• Goodland, H., Walsh, K. (2023). Opportunities to Apply Circular Strategies to Existing Office Buildings. Canadian Standards Association, Toronto, ON.

Executive Summary

In an investment landscape informed by climate-related risks, the emphasis in the commercial real estate sector on developing new buildings increasingly conflicts with achieving greenhouse gas (GHG) emission reduction targets. Even constructing the most energy-efficient building entails variable but significant upfront GHG emissions because of the resource-intensive nature of construction and the materials supply chain. Extending the life of buildings through retrofit, repair, maintenance, and adaptive reuse is a key principle of the “circular economy”. The circular economy proposes an alternative to the linear system of production and consumption characterized by “take-make-use-dispose”. This restorative and regenerative system minimizes resource use, waste, and emissions by narrowing (efficient resource use), slowing (temporally extended use), and closing (cycling) material loops.

This report provides guidance and best practices on extending the lives of existing office buildings by looking, in turn, at (a) the design interventions that could optimize an existing building for ongoing operations while improving the potential for future renovations; (b) the ways to minimize waste generated from maintenance and renovation activities and, ultimately, end of life; and (c) construction material flows and incorporation of salvaged materials into projects.

Many circular strategies are not new in Canada, but are undertaken on an ad hoc basis. Underutilized approaches such as embedding life cycle thinking into real estate decision-making, the use of digital technologies, and innovative leasing structures are ways for industry to get started on the journey to a circular economy for office buildings. These approaches make it easier for owners to include building reuse as an option for their office properties, stimulating demand for industry training programs and secondary materials markets – which exist, but not at sufficient scale.

This report also reviews a number of policies, financial measures, and voluntary programs in place in Canada that help to extend the lives of existing office buildings. Numerous models from other jurisdictions could be applied to the Canadian context to help fill gaps.

Standardization is necessary to ensure that the information and practices associated with products and buildings are consistently and accurately calculated and presented. Standards underpin building codes, but the standards landscape in Canada is underdeveloped when it comes to existing buildings and the circular economy. At the most elementary level, terms such as “restoration”, “retrofit”, “renovation”, “alteration”, “refurbishment”, and “renewal” are all used interchangeably when, in fact, they mean different things. Research for this report uncovered gaps in local and regional policies, zoning, land use and development bylaws, and building regulations; data collection and management (for existing buildings and at the industry scale for benchmarks such as life cycle costing and life cycle assessment); building information modelling standards for existing buildings; procurement standards that promote a “renovation first” approach; documentation and certification of used materials, building adaptability information and disclosure; insurance and risk management; and industry training curricula and professional accreditation.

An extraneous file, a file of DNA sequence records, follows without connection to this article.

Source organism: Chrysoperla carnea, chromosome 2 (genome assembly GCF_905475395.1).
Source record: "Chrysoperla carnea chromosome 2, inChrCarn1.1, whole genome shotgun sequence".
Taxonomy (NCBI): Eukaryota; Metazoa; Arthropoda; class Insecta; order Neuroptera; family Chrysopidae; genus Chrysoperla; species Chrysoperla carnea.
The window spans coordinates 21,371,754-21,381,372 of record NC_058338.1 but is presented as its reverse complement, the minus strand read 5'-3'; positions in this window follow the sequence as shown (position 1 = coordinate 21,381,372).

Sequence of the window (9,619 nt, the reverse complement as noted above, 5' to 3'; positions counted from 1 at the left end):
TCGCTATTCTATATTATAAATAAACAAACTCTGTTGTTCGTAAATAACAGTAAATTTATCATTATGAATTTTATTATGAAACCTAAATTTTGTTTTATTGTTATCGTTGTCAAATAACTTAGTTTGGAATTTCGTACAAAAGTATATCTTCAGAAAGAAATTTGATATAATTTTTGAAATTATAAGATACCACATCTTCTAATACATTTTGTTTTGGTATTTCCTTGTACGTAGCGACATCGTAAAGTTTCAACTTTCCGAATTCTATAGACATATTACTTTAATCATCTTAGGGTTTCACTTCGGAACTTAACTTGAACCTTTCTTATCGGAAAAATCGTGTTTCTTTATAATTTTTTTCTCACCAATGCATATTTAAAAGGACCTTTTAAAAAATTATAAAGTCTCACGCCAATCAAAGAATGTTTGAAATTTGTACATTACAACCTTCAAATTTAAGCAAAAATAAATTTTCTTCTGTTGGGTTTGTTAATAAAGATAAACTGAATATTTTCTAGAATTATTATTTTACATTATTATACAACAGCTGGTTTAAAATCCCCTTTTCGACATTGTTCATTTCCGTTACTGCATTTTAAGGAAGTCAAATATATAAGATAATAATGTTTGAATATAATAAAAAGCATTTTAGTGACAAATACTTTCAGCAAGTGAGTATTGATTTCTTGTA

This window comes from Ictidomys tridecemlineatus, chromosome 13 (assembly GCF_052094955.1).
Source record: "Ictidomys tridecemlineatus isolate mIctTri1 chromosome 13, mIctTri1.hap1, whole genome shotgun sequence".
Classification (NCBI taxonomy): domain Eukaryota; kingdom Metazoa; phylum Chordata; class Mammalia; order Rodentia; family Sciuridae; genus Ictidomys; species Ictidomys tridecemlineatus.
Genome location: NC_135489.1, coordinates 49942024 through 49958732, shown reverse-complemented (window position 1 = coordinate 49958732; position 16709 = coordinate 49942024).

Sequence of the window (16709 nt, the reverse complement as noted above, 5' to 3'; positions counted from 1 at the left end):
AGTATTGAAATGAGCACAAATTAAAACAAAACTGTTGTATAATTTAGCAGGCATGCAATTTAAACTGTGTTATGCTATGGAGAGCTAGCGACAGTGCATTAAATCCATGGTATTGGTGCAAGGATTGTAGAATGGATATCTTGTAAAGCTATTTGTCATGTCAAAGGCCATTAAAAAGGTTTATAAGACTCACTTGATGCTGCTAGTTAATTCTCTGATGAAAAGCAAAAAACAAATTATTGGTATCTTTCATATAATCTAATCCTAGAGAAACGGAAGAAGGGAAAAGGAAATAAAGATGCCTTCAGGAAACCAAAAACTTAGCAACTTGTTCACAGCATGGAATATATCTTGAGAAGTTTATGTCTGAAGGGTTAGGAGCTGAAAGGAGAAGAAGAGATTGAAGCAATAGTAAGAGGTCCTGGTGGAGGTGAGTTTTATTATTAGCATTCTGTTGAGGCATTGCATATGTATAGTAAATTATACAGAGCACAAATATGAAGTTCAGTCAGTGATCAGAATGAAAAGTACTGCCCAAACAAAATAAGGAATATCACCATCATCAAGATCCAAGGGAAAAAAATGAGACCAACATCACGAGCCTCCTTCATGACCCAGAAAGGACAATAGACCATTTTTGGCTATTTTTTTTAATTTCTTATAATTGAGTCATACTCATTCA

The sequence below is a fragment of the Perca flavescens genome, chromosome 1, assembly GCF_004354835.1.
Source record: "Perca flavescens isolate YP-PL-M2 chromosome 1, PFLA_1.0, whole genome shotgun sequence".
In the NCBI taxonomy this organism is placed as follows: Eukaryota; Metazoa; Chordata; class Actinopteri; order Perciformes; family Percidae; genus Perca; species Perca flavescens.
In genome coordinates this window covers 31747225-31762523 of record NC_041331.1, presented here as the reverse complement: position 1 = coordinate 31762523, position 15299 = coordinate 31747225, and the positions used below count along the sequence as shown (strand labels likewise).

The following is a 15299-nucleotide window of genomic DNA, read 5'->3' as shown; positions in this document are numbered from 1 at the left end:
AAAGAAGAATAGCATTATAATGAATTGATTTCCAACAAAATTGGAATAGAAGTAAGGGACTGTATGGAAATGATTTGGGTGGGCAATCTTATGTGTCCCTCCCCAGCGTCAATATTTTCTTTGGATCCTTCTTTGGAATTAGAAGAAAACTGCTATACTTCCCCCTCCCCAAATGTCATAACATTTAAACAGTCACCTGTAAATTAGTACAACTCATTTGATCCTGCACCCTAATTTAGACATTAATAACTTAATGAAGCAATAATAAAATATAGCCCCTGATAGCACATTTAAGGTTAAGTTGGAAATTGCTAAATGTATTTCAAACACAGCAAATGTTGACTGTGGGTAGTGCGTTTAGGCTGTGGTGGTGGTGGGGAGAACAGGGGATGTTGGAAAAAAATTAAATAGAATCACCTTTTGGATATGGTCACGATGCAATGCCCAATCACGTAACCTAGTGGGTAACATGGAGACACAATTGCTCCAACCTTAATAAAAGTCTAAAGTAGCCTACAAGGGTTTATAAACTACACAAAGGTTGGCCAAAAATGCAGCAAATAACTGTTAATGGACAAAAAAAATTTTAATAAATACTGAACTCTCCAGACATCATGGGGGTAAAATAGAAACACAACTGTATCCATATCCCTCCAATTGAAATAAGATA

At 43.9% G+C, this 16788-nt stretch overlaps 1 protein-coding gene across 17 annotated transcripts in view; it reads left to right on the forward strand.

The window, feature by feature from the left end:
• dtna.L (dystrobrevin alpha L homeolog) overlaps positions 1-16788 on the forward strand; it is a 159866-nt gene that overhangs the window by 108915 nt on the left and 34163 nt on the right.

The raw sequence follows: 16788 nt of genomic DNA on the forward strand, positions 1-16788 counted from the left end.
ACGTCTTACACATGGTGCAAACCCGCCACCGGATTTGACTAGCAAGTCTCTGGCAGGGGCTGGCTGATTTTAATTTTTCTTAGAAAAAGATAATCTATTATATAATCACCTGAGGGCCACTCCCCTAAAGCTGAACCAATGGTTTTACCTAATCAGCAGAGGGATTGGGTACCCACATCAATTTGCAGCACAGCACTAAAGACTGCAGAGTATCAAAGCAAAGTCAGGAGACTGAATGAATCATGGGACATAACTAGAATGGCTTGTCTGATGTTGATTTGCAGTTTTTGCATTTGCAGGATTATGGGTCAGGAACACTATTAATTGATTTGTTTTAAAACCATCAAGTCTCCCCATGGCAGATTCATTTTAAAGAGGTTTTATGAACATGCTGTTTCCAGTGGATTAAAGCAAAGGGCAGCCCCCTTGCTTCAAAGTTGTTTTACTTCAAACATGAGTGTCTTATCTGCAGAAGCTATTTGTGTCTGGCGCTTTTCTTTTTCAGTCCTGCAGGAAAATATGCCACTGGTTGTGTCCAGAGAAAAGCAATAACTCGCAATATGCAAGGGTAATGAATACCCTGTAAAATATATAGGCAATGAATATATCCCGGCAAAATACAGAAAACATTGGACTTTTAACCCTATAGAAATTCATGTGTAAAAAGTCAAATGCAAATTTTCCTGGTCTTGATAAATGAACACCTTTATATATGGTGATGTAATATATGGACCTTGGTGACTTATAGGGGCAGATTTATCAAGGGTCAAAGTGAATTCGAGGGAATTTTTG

Applying circular economy principles to Canada’s real estate and construction sectors could deliver multiple benefits, including creating new economic, investment, and employment opportunities; reducing waste and GHG emissions; enhancing natural ecosystems and urban green spaces; improving the resilience of supply chains; and providing greater equity and related social benefits. Inevitably, there are economic and environmental trade-offs and these need to be managed through the use of consensus-based analytical methods (such as life cycle costing and life cycle assessment) based on industry-accepted data.

A growing number of exemplary projects in Canada and around the world illustrate how successful renovation and adaptive reuse can maintain the functional viability of an office building while achieving economic efficiency. They offer examples for industry to build technical knowledge and for policymakers and owners to consider renovation instead of demolition for underperforming office buildings.